The Citizens Broadband Radio Service (CBRS) band operates as a shared spectrum with three tiers of users. The Priority Access License (PAL) resides in Tier 2. The following diagram shows the tiers in the CBRS band.
To get protection from General Authorized Access (GAA)—users in the third tier—interference, you can buy a PAL at an auction. Each PAL receives interference protection in PAL Protection Areas (PPAs) on a 10-MHz channel from 3550 MHz to 3650 MHz. The interference protection tiers are explained as follows.
Tier 1 incumbents get protection from both PAL and GAA users. Within a protection area, channel availability and power limitations apply to PAL and GAA users equally.
For example, in a Dynamic Protection Area (DPA), grants on PAL channels can be suspended due to DPA activations. The CBSDs can request grants on GAA channels, but aren't protected from GAA interference.
Tier 2 PAL users get interference protection from GAA users. When a PPA goes into effect, GAA users with grants on PAL channels that are determined to cause interference to the PPA have their grants terminated with error code 500. Sometimes, the grant termination includes suggested operating parameters such as a lower Effective Isotropic Radiated Power (EIRP).
Although PAL users have a right to protection in the entire county, they are protected only where they have deployed CBSDs and only on their PAL channels. The PPAs generally cover only part of a county's license area, leaving space where GAA users can operate freely on PAL channels. In every county, there are eight channels that are never allocated for PAL. That means that all 15 channels could be available to GAA users in any county.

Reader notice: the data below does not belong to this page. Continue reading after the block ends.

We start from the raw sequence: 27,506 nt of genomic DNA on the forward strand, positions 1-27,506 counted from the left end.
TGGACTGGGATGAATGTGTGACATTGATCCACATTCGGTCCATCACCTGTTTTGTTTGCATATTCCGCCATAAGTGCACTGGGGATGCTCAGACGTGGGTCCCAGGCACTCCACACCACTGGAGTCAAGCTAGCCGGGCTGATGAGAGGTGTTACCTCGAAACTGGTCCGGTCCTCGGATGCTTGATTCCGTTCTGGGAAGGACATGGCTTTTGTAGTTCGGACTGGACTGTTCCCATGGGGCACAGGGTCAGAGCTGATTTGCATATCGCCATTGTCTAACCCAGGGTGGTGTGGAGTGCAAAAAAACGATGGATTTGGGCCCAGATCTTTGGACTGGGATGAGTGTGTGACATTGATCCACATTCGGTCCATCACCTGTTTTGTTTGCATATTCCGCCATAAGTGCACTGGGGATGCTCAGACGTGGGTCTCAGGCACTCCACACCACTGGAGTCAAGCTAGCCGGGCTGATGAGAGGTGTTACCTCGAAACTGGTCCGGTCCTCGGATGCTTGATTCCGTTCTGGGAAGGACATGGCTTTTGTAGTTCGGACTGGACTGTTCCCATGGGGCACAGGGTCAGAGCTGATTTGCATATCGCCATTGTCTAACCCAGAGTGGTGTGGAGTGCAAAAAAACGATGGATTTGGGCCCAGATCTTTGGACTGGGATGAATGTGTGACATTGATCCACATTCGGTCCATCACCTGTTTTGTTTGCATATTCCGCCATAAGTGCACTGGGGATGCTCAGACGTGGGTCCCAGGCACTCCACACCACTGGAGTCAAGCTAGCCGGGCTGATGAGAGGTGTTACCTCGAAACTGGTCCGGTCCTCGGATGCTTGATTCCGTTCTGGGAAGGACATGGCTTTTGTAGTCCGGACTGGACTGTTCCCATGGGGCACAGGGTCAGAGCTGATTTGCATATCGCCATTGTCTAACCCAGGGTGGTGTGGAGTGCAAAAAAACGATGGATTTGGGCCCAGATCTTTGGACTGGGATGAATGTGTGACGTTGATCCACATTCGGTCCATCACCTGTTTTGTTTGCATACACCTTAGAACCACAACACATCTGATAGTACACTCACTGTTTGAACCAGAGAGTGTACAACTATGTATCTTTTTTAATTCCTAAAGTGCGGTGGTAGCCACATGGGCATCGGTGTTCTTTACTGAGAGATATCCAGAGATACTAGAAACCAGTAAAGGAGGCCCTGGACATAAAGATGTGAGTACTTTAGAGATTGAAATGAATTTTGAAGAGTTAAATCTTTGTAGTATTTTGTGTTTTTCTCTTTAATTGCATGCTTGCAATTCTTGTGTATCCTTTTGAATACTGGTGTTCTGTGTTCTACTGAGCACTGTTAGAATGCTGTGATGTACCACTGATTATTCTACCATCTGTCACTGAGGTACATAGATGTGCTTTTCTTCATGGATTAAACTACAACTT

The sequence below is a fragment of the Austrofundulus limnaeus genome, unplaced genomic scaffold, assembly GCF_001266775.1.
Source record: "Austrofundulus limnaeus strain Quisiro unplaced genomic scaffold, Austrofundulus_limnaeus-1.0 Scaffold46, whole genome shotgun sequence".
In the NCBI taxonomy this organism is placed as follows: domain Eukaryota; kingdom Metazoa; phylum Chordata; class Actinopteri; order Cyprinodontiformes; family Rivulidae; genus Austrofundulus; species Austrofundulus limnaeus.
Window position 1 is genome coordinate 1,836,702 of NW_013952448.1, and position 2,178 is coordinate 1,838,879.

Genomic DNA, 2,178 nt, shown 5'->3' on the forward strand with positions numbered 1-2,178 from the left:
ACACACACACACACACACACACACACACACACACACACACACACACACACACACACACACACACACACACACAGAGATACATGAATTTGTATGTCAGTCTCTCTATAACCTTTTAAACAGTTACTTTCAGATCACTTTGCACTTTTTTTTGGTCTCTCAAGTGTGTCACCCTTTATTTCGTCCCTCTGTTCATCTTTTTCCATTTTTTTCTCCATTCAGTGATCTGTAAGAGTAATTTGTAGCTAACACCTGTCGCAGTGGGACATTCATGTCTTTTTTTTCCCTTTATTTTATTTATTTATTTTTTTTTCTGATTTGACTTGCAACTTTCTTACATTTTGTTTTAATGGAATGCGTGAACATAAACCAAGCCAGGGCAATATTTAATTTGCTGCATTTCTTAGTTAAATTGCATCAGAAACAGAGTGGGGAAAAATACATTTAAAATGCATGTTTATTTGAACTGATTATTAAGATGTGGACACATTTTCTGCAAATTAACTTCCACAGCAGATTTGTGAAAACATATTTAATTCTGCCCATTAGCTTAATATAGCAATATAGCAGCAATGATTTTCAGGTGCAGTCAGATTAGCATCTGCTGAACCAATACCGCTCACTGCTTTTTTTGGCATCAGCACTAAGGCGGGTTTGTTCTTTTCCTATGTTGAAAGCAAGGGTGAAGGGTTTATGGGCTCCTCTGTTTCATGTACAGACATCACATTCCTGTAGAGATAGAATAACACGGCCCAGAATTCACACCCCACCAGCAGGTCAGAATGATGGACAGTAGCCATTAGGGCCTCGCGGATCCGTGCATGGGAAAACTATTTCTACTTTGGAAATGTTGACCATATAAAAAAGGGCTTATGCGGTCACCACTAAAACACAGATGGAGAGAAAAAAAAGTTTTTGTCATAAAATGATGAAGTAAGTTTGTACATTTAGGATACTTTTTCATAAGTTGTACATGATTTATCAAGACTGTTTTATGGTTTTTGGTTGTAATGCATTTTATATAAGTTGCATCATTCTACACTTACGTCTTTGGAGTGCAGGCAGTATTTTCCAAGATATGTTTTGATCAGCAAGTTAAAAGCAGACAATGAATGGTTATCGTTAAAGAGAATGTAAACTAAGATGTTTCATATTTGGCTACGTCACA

Tier 3 GAA users are unlicensed with no guaranteed interference protection. In this tier, CBSD operates as licensed-by-rule.
The PAL auction was closed on August 25, 2020. A maximum of seven channels were auctioned in each US county where a single operator was limited to a maximum of four channels in any county. The Federal Communications Commission (FCC) database publishes the list of PAL licensees. Licenses are valid for ten years. PAL licensees can use their PAL licenses with any SAS with a start date indicated in the CBRS status summary.
PAL channel allocation
SAS administrators coordinated to develop a methodology for PAL channel allocation in accordance with the CBRS functional and operational requirement developed in WInnforum. The methodology is developed by receiving the inputs from each operator on their channel preference for their auctioned logical PAL channels.
All PAL licensees received information on the PAL Channel Assignment Procedure in December 2020. If you didn't get the email about the PAL channel assignment procedure, or if you want to know more about the assignment procedure, write an email to SAS administrators at firstname.lastname@example.org.
The PAL licensees can sell or sub-license their PALs to other operators for all or part of the license area. Sub-license agreements can be recorded by Google SAS in the FCC Universal Licensing System (ULS) database. To verify a licensee's claim of a PAL or sub-licensed PAL, SAS checks the FCC ULS database.
- Learn how to use PALs in the SAS Portal.
- Learn about SAS sync (or IAP).
- Learn about Spectrum Access System.
- Learn about key SAS terms.
- Troubleshoot SAS issues.